Curiously Characterful: British Folk Art at Tate Britain
Tate Britain’s latest exhibition showcases an eclectic array of ‘folk art’ from collections across the UK. Giant trade signs, monumental ships’ figureheads, naïve paintings, embroidered samplers, pincushions and quirky portraits are among the curiosities on show.
The Bellamy quilt by Herbert Bellamy and Charlotte Alice Springall (above top and below) was pieced together and embroidered in the year before their marriage in 1891 in Great Yarmouth. It incorporates “domestic, biblical and traditional motifs”, as well as a popular cartoon character of the day, the red-nosed Ally Sloper.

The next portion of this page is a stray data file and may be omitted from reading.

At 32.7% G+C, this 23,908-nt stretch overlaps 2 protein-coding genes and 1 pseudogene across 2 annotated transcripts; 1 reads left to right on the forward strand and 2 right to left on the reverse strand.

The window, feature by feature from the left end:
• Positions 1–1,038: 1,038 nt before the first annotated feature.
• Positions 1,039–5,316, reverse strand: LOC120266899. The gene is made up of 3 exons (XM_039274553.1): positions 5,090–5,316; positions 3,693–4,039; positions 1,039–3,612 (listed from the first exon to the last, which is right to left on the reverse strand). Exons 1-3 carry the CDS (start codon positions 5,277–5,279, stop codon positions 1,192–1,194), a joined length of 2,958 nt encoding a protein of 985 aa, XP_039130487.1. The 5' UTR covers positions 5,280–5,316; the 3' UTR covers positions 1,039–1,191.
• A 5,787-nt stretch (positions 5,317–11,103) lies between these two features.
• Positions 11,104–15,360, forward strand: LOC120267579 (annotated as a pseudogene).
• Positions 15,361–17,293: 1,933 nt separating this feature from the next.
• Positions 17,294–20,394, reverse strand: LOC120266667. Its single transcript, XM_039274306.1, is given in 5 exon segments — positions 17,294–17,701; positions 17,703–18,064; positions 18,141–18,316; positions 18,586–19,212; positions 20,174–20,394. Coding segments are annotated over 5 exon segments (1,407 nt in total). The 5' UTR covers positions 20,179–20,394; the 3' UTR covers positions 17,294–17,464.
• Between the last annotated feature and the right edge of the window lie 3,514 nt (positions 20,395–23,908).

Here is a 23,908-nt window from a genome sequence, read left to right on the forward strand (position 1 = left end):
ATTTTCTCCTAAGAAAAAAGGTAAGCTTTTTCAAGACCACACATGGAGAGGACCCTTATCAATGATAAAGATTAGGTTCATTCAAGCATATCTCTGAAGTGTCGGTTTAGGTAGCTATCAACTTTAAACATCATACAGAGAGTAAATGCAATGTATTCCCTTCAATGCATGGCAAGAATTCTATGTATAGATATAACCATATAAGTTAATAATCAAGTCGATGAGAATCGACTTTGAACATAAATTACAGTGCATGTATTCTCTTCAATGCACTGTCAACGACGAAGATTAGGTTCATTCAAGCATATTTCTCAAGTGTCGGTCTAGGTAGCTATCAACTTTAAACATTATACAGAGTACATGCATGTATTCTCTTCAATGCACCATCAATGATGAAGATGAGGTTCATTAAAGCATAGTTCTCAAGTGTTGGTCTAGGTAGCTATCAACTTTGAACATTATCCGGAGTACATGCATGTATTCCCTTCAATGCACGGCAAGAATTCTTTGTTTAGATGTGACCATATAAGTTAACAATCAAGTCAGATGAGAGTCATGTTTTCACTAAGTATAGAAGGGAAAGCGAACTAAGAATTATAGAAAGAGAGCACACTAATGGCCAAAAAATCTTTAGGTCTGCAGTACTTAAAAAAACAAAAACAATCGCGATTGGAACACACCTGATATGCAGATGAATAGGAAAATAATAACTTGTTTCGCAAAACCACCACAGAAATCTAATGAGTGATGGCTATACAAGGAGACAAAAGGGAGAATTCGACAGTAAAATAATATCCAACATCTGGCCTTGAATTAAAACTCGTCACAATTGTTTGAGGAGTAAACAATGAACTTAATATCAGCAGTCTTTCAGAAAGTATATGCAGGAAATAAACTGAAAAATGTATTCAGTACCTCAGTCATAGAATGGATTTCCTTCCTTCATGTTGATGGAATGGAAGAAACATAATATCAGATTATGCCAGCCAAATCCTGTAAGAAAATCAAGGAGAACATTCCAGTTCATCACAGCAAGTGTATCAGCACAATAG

Photographs of local curiosities include the Wycombe Chair Arch, Padstow’s Obby Oss and the Salisbury Giant and Hob-Nob.
One of the most charming exhibits is a short video of The House that Jack Built – British eccentric Jack Punter’s painstakingly handcrafted grotto, including stone crocodiles, miniature houses and ponds at Bordon in Hampshire. The video clip of him at work is essential viewing, as is the rest of this curiously characterful exhibition.